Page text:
PLEASE help. I will try to make this short. My son is 14 months old had has been developmentally delayed since he was about 9 months old(when we first noticed something was not "quite right"). HE does not crawl, walk, talk, babble ect. Long story short. We finally make to to a neurologist and they did a CPK and a chormosome microarray. We are still waiting for the microarray to come back but the CPK came back at 21,580. The dr called and set up an immediate appt. with a neuromuscular specialist. We saw her yesterday and she basically told us to pray/hope for a lab error. She ordered another test(CPK) along with a DNA. This new CPK came back at 26,970. I am a wreck and don't know what to think. She spoke briefly about DMD and BMD but said she did not want to dive too deeply until this new CPK came back. Please give me advise/guidance. What are the average levels when initially diagnosed? I know I am rambling but I am a mess. Thank you!
Hello Lisa, thank you for the reply. Waiting/anticipation are the worst. What are the average CK levels in DMD?
typo, CK not CPK
I'm sorry to read of your ordeal and the angst you are feeling. Waiting for information in itself is agonizing. There is no 'average CPK' at diagnosis as this muscle enzyme test can be influenced by many factors including injury and exercise. Typically boys are diagnosed older than your son's age. Additionally, a higher CPK reading does not necessarily mean more advanced DMD. Again, there are many influencing factors and the same child can have different values at various times.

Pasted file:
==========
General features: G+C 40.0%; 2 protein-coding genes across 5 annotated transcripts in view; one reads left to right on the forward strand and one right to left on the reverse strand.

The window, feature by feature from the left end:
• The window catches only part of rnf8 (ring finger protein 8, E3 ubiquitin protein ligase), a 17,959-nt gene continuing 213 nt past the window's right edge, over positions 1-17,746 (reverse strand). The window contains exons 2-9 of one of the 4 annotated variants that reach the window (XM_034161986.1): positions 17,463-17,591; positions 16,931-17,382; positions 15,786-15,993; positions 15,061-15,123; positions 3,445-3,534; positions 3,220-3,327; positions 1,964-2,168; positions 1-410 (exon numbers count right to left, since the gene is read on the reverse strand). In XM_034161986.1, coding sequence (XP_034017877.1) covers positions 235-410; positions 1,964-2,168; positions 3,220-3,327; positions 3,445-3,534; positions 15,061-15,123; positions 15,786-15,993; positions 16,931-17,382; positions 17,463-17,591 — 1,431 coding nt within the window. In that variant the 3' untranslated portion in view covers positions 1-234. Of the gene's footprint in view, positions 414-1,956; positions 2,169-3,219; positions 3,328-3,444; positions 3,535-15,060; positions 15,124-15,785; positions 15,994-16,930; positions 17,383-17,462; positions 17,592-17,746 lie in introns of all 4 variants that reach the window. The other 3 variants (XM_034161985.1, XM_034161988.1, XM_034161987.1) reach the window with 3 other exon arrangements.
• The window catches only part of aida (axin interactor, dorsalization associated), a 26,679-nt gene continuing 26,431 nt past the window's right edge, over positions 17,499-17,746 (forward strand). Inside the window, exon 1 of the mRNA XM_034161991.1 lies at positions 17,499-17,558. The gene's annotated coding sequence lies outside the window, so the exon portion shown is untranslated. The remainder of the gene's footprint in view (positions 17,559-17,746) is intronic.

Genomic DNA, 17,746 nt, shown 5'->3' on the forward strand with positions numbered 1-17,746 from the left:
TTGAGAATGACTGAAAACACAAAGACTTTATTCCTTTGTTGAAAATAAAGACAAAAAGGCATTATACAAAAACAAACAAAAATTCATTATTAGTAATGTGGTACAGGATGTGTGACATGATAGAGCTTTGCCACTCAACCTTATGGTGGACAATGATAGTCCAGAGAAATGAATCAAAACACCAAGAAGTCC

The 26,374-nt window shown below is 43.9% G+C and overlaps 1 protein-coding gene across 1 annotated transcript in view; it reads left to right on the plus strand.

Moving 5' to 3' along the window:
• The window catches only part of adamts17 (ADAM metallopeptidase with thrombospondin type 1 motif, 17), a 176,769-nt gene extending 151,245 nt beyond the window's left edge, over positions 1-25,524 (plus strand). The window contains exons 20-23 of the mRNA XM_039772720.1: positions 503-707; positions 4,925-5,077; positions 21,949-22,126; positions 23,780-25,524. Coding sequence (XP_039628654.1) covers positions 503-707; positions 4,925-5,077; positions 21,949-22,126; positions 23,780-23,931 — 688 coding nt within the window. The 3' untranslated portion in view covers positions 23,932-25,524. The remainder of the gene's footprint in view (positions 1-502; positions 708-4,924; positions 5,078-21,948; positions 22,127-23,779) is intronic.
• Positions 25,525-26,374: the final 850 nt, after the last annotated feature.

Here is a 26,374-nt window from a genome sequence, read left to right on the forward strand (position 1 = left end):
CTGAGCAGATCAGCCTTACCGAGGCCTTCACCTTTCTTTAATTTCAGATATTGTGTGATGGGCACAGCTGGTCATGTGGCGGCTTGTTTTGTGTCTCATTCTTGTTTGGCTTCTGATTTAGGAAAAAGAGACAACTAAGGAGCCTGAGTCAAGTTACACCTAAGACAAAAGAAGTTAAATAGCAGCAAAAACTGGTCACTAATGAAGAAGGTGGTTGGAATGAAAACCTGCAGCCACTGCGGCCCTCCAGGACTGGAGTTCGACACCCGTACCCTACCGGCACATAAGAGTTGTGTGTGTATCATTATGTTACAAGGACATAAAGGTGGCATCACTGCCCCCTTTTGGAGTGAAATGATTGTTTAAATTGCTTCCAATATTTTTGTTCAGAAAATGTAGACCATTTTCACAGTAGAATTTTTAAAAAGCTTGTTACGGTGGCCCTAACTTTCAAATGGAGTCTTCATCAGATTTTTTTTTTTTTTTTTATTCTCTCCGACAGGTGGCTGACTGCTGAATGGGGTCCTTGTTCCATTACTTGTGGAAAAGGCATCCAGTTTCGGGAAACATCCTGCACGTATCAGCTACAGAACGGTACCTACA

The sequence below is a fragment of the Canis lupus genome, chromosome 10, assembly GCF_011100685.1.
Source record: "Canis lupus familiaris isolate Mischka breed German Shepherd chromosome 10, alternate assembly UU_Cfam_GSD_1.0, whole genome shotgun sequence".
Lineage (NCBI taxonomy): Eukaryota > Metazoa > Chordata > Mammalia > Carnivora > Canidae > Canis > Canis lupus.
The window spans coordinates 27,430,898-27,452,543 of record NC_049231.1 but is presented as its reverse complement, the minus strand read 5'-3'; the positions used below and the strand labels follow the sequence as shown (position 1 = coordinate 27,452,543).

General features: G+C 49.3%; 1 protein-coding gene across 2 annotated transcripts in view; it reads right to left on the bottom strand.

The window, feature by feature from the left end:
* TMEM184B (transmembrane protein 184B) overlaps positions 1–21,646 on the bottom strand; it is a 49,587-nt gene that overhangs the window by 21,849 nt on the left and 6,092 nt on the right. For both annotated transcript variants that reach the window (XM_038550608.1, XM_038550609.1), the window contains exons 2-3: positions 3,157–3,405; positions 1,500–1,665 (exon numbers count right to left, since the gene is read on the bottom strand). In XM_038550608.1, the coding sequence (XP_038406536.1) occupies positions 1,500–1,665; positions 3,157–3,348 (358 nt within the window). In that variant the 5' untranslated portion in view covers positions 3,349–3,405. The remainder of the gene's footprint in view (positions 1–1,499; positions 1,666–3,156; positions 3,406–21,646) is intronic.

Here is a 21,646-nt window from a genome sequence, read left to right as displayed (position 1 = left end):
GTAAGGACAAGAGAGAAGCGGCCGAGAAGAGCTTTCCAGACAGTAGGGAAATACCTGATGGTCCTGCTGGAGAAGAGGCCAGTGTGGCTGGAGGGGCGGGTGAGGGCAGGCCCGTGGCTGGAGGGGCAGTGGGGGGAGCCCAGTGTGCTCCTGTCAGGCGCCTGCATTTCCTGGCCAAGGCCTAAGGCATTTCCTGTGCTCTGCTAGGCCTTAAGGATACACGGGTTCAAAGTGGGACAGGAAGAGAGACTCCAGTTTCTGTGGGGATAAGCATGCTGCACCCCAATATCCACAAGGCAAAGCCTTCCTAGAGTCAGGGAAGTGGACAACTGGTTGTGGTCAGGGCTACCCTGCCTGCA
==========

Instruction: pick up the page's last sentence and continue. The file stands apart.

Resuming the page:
I agree with Lisa's suggestion (As hard as it is to follow...most of us have been in your shoes.), but waiting until you have the results is the best course to take right now. Should it turn out your son is diagnosed with DMD please look to this community for advice and support.
CPK and CK are used interchangeably. CPK is the older term (creatine phosokinase), and now just creatine kinase.
Our boys values can vary widely, it doesn't really matter, just that it's very high. There are CK isoenzymes, which means subtypes that also come from the brain and heart too. Usually the doctors don't even continue to check it once the child has been diagnosed. As a carrier, mine have been as high as 10,000 and as low as 300, with absolutely no difference in how I felt or was functioning. At diagnosis, my son's was 24,000, and the repeat to make sure it was not just a lab error was 21,000. Please wait for the DNA analysis before making any conclusions, as Lisa and Brian have stated earlier. And we all know how agonizing a wait this can be. Hang in there.